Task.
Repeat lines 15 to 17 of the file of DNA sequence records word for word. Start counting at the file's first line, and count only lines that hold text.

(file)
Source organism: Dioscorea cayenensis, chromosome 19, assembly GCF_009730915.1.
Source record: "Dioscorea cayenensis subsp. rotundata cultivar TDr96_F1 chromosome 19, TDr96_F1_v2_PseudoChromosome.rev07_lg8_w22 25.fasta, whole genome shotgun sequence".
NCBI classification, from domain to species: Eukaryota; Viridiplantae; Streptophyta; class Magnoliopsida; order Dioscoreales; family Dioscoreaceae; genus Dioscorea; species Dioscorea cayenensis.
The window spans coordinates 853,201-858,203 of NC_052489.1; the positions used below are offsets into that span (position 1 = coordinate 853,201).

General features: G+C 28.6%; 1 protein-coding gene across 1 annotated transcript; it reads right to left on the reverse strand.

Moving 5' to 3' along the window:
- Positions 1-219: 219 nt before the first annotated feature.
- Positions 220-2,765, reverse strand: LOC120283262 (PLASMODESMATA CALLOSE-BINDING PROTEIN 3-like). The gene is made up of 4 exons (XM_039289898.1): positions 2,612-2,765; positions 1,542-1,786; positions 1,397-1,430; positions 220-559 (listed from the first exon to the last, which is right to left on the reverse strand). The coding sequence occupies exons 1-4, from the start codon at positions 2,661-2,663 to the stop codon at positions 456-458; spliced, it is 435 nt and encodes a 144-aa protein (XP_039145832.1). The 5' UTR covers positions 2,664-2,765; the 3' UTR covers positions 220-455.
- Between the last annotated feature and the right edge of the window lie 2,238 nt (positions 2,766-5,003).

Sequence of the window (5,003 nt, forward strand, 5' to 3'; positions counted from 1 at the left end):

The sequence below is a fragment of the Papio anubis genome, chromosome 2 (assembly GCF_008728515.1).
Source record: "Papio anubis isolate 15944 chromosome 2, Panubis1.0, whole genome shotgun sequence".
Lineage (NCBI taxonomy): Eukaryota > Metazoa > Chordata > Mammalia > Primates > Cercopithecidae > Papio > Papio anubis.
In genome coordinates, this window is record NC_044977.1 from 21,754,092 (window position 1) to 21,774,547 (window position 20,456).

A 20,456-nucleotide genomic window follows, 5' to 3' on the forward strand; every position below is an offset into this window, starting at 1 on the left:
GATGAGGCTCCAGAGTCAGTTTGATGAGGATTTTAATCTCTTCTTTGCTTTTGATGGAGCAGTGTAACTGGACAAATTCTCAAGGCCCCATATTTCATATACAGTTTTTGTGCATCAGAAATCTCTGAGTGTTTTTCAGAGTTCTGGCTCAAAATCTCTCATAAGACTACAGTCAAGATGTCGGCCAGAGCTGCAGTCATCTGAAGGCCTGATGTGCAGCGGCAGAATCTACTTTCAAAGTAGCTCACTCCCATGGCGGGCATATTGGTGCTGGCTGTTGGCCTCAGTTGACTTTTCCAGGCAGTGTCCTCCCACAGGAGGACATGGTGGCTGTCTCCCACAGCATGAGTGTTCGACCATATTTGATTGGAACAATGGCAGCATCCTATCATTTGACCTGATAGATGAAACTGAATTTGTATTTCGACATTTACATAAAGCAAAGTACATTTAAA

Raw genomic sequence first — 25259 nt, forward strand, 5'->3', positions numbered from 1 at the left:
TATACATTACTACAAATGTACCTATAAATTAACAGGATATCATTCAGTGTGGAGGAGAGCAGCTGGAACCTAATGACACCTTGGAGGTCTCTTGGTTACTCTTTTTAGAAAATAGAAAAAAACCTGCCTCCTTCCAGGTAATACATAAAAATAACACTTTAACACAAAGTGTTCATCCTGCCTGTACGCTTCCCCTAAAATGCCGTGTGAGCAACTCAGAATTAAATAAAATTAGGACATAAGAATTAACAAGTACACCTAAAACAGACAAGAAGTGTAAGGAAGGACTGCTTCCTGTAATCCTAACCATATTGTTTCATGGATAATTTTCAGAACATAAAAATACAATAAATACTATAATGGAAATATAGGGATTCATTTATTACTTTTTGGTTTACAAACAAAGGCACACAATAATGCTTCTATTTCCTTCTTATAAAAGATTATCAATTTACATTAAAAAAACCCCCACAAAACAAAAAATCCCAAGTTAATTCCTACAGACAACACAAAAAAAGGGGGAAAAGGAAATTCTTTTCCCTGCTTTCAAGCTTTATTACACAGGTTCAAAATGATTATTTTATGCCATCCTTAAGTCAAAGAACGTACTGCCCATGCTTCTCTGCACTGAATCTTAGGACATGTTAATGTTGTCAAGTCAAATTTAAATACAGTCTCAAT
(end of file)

A 20,456-nucleotide genomic window follows, 5' to 3' on the forward strand; every position below is an offset into this window, starting at 1 on the left:
GATGAGGCTCCAGAGTCAGTTTGATGAGGATTTTAATCTCTTCTTTGCTTTTGATGGAGCAGTGTAACTGGACAAATTCTCAAGGCCCCATATTTCATATACAGTTTTTGTGCATCAGAAATCTCTGAGTGTTTTTCAGAGTTCTGGCTCAAAATCTCTCATAAGACTACAGTCAAGATGTCGGCCAGAGCTGCAGTCATCTGAAGGCCTGATGTGCAGCGGCAGAATCTACTTTCAAAGTAGCTCACTCCCATGGCGGGCATATTGGTGCTGGCTGTTGGCCTCAGTTGACTTTTCCAGGCAGTGTCCTCCCACAGGAGGACATGGTGGCTGTCTCCCACAGCATGAGTGTTCGACCATATTTGATTGGAACAATGGCAGCATCCTATCATTTGACCTGATAGATGAAACTGAATTTGTATTTCGACATTTACATAAAGCAAAGTACATTTAAA

Raw genomic sequence first — 25259 nt, forward strand, 5'->3', positions numbered from 1 at the left: